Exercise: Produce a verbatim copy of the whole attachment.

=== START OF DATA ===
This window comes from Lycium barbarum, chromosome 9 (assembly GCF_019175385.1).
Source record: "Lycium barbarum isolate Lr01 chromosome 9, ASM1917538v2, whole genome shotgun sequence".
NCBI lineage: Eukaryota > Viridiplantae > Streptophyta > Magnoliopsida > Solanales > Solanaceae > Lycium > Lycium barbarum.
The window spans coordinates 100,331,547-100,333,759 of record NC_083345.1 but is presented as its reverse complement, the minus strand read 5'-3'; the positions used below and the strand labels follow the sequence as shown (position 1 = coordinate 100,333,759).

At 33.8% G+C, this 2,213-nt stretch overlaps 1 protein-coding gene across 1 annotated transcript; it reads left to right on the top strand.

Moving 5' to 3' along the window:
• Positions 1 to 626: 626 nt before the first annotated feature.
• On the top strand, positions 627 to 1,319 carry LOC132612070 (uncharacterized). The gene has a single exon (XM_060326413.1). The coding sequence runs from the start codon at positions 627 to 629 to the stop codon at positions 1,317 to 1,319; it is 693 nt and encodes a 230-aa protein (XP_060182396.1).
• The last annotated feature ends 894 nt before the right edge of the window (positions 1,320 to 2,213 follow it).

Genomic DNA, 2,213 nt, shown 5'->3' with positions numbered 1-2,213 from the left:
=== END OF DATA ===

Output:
This window comes from Lycium barbarum, chromosome 9 (assembly GCF_019175385.1).
Source record: "Lycium barbarum isolate Lr01 chromosome 9, ASM1917538v2, whole genome shotgun sequence".
NCBI lineage: Eukaryota > Viridiplantae > Streptophyta > Magnoliopsida > Solanales > Solanaceae > Lycium > Lycium barbarum.
The window spans coordinates 100,331,547-100,333,759 of record NC_083345.1 but is presented as its reverse complement, the minus strand read 5'-3'; the positions used below and the strand labels follow the sequence as shown (position 1 = coordinate 100,333,759).

At 33.8% G+C, this 2,213-nt stretch overlaps 1 protein-coding gene across 1 annotated transcript; it reads left to right on the top strand.

Moving 5' to 3' along the window:
• Positions 1 to 626: 626 nt before the first annotated feature.
• On the top strand, positions 627 to 1,319 carry LOC132612070 (uncharacterized). The gene has a single exon (XM_060326413.1). The coding sequence runs from the start codon at positions 627 to 629 to the stop codon at positions 1,317 to 1,319; it is 693 nt and encodes a 230-aa protein (XP_060182396.1).
• The last annotated feature ends 894 nt before the right edge of the window (positions 1,320 to 2,213 follow it).

Genomic DNA, 2,213 nt, shown 5'->3' with positions numbered 1-2,213 from the left: